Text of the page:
The North American endemic genus Nemophila (Hydrophyllaceae) consists of 11 species and six varieties of annual herbs found primarily in California. Nine species occur in the western United States as far south as Baja California, while two species (N. phacelioides and N. aphylla) are disjunct in the southeastern United States. The evolutionary relationships within Nemophila remain unclear despite eight previous taxonomic treatments and exploration of a variety of potentially useful kinds of characters (morphology, cytology, and development). We present a phylogenetic analysis of Nemophila and relevant taxa in the tribe Hydrophylleae using DNA sequence data from both the nuclear ribosomal DNA internal transcribed spacer, and from the chloroplast 3 trnK intron. The molecular phylogenetic analyses concur with infratribal relationships previously inferred from seed coat characters. On our phylogeny Nemophila and Pholistoma form an unresolved polytomy, but seed coat morphology suggests that Pholistoma is sister to Nemophila as a whole. Within Nemophila seven of the eight Californian species form a strongly supported clade; the remaining taxa occur as a second, weakly supported clade. Nonetheless, in resolved phylogenies, the two southeastern species are never sister taxa and thus may have resulted from independent dispersal or vicariant events. However, additional data are needed to confirm that these species are indeed not sister taxa.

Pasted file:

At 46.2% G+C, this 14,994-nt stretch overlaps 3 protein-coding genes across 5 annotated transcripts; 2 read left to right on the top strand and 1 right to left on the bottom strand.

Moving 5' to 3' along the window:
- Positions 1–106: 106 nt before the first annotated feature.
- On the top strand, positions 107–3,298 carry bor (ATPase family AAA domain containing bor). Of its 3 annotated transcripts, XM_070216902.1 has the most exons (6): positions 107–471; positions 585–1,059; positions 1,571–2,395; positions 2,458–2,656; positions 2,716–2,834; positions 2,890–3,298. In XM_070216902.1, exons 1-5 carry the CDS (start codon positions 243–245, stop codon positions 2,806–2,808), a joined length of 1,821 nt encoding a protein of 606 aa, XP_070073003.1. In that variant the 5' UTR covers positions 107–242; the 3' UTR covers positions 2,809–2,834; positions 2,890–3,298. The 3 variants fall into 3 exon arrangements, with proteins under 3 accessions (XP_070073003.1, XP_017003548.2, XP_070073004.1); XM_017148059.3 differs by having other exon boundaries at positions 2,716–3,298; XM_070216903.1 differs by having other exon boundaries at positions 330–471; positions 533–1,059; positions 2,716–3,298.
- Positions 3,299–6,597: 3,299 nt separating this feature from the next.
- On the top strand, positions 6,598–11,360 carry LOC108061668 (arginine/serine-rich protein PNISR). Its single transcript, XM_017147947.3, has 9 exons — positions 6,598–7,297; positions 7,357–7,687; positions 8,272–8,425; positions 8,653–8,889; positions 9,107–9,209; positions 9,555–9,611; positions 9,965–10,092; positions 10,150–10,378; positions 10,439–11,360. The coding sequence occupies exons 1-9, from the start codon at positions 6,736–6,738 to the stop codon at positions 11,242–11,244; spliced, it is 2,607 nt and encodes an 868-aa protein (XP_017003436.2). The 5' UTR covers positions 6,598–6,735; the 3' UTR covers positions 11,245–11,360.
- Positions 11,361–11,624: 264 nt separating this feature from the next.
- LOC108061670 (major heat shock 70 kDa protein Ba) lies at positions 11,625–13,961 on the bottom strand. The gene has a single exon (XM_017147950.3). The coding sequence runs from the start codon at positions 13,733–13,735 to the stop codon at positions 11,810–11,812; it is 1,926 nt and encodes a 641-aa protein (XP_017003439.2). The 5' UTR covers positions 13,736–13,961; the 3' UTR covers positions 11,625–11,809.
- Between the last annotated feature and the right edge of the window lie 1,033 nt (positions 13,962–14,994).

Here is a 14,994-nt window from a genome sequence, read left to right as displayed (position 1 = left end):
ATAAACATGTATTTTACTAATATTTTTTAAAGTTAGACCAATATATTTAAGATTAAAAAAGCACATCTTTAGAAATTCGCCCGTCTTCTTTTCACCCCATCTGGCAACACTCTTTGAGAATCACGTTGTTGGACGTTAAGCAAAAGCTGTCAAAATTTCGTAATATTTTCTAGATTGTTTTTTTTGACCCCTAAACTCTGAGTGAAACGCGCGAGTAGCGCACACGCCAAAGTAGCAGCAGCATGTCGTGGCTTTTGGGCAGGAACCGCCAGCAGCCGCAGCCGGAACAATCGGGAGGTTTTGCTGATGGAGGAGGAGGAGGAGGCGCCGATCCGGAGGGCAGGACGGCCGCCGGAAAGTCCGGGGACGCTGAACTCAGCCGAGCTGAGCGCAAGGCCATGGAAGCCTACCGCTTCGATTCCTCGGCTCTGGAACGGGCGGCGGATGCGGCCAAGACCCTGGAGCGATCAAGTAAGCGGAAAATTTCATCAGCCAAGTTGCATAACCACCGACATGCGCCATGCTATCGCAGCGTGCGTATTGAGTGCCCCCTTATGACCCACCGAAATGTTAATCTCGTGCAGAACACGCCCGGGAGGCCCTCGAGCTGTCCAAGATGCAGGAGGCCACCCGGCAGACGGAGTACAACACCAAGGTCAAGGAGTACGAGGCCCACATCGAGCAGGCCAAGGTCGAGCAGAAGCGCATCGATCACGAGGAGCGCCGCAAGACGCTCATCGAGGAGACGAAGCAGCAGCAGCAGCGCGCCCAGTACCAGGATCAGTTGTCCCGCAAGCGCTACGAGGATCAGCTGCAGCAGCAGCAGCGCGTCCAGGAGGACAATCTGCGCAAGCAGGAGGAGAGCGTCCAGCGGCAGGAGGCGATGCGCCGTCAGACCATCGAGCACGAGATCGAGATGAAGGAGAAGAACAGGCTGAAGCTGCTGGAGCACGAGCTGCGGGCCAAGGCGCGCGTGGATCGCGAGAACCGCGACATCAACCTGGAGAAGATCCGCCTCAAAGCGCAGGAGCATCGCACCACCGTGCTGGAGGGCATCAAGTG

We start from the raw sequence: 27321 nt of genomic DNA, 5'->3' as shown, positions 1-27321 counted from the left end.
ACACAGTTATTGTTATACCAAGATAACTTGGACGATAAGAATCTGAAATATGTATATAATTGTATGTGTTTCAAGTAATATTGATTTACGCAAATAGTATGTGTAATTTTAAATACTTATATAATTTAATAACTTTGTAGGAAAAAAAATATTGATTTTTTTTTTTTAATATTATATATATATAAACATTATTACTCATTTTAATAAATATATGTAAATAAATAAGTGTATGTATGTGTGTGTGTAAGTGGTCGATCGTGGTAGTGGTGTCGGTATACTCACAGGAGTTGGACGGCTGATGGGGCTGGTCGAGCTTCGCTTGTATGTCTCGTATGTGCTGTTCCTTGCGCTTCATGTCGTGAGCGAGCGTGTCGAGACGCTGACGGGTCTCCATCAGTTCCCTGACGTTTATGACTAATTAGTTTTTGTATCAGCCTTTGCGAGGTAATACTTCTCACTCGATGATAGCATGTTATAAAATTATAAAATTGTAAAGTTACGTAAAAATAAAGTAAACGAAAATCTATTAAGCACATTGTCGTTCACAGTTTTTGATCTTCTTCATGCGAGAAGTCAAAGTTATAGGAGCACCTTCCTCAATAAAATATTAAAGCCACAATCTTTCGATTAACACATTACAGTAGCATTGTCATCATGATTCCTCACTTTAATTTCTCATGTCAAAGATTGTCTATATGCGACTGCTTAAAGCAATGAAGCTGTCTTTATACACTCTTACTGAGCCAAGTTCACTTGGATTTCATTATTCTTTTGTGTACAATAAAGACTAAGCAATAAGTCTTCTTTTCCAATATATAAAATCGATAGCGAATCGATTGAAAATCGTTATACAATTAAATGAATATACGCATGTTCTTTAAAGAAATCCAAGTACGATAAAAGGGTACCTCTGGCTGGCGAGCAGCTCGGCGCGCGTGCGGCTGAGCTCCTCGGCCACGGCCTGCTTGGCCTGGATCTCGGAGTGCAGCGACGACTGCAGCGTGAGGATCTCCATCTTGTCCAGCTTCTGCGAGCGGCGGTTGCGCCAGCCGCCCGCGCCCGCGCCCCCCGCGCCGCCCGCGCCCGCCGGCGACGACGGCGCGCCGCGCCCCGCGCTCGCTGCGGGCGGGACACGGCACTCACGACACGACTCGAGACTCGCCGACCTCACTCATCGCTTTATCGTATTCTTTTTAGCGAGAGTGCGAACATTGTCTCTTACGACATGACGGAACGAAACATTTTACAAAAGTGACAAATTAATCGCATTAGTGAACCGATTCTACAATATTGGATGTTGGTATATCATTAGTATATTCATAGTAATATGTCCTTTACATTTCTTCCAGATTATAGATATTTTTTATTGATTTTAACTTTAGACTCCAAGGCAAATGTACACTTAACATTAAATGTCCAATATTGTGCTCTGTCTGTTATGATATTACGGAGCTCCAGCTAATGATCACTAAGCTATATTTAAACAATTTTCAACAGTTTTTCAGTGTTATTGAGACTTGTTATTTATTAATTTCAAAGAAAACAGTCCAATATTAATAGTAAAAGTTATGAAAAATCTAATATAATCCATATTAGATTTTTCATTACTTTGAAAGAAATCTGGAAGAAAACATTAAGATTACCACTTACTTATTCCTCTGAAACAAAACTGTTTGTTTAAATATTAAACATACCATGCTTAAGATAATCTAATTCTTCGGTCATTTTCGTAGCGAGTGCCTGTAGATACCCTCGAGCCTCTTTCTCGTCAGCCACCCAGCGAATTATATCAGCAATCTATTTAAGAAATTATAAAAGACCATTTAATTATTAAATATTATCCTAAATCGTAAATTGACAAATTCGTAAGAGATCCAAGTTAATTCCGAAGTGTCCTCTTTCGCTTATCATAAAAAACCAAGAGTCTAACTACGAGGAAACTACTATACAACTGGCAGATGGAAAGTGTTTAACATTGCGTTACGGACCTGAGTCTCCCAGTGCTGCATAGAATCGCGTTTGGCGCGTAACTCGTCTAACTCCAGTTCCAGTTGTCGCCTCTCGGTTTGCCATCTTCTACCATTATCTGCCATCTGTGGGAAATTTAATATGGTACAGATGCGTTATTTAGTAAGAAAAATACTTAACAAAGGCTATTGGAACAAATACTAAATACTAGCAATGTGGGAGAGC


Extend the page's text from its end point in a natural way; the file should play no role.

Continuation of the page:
Key words: Hydrophyllaceae, Nemophila, Pholistoma, phylogeny